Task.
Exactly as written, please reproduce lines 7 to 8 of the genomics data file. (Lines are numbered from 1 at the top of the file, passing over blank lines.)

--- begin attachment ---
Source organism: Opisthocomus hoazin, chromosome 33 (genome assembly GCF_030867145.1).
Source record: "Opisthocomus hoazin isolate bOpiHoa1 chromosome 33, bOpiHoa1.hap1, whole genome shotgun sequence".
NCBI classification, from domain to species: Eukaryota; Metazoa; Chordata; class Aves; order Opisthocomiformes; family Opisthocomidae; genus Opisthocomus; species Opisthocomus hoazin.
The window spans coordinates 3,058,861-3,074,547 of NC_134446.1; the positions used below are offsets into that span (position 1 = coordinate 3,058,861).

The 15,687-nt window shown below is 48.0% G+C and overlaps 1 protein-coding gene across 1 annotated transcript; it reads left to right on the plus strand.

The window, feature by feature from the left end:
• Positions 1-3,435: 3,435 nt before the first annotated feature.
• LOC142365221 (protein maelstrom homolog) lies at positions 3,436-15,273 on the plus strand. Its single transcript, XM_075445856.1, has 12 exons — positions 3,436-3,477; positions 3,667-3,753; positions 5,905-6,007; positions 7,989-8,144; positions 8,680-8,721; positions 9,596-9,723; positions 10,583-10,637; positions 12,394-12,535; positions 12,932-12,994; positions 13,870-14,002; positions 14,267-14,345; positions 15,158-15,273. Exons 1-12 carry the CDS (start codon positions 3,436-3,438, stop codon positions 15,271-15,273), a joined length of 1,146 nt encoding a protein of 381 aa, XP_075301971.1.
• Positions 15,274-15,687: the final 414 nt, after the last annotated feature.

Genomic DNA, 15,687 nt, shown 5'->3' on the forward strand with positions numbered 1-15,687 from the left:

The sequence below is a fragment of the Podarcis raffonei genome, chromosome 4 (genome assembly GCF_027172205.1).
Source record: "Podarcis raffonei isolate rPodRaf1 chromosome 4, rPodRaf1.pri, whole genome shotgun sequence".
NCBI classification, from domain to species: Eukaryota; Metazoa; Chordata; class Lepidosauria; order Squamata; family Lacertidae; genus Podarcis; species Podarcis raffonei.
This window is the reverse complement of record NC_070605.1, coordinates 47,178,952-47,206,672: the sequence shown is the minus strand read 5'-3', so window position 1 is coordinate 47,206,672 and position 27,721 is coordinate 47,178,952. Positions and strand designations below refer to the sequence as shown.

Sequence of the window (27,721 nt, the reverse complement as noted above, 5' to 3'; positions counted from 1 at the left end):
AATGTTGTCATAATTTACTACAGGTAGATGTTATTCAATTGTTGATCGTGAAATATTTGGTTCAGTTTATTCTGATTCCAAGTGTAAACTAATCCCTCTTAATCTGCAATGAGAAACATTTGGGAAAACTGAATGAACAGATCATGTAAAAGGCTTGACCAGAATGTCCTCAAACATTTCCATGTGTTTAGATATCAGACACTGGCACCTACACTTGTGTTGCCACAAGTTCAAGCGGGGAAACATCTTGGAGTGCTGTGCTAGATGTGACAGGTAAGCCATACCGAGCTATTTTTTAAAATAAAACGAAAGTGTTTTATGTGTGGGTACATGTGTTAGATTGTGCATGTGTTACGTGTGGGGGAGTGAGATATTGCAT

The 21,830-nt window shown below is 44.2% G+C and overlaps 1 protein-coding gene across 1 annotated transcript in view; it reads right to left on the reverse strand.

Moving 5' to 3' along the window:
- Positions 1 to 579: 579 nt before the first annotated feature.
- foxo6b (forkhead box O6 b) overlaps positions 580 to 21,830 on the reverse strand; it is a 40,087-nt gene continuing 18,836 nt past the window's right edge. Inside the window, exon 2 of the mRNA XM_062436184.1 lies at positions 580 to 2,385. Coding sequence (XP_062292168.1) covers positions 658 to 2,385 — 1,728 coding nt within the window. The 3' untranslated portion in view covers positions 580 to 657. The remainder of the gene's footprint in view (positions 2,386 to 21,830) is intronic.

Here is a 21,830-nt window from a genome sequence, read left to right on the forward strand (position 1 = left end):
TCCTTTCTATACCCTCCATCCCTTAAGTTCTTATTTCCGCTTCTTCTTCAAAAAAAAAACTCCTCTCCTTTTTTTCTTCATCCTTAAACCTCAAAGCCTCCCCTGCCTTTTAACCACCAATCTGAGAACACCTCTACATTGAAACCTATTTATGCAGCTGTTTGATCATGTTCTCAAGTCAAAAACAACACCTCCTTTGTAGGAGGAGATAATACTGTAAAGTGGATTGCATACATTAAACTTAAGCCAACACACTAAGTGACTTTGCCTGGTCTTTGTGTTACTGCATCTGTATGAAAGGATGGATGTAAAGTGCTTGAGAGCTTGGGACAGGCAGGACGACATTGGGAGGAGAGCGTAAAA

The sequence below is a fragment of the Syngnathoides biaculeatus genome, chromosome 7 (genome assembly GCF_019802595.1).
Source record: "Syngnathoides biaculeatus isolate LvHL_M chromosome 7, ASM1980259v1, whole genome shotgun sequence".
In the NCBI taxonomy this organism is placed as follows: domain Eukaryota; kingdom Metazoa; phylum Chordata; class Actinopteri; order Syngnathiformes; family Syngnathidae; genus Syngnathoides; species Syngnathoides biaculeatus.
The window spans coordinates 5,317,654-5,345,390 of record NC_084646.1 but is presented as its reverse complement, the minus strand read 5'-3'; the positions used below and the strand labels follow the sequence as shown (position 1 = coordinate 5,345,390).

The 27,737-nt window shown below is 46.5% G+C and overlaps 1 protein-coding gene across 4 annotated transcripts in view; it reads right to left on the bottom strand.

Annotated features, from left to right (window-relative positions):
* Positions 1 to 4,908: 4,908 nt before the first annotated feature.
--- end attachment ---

• Positions 1-3,435: 3,435 nt before the first annotated feature.
• LOC142365221 (protein maelstrom homolog) lies at positions 3,436-15,273 on the plus strand. Its single transcript, XM_075445856.1, has 12 exons — positions 3,436-3,477; positions 3,667-3,753; positions 5,905-6,007; positions 7,989-8,144; positions 8,680-8,721; positions 9,596-9,723; positions 10,583-10,637; positions 12,394-12,535; positions 12,932-12,994; positions 13,870-14,002; positions 14,267-14,345; positions 15,158-15,273. Exons 1-12 carry the CDS (start codon positions 3,436-3,438, stop codon positions 15,271-15,273), a joined length of 1,146 nt encoding a protein of 381 aa, XP_075301971.1.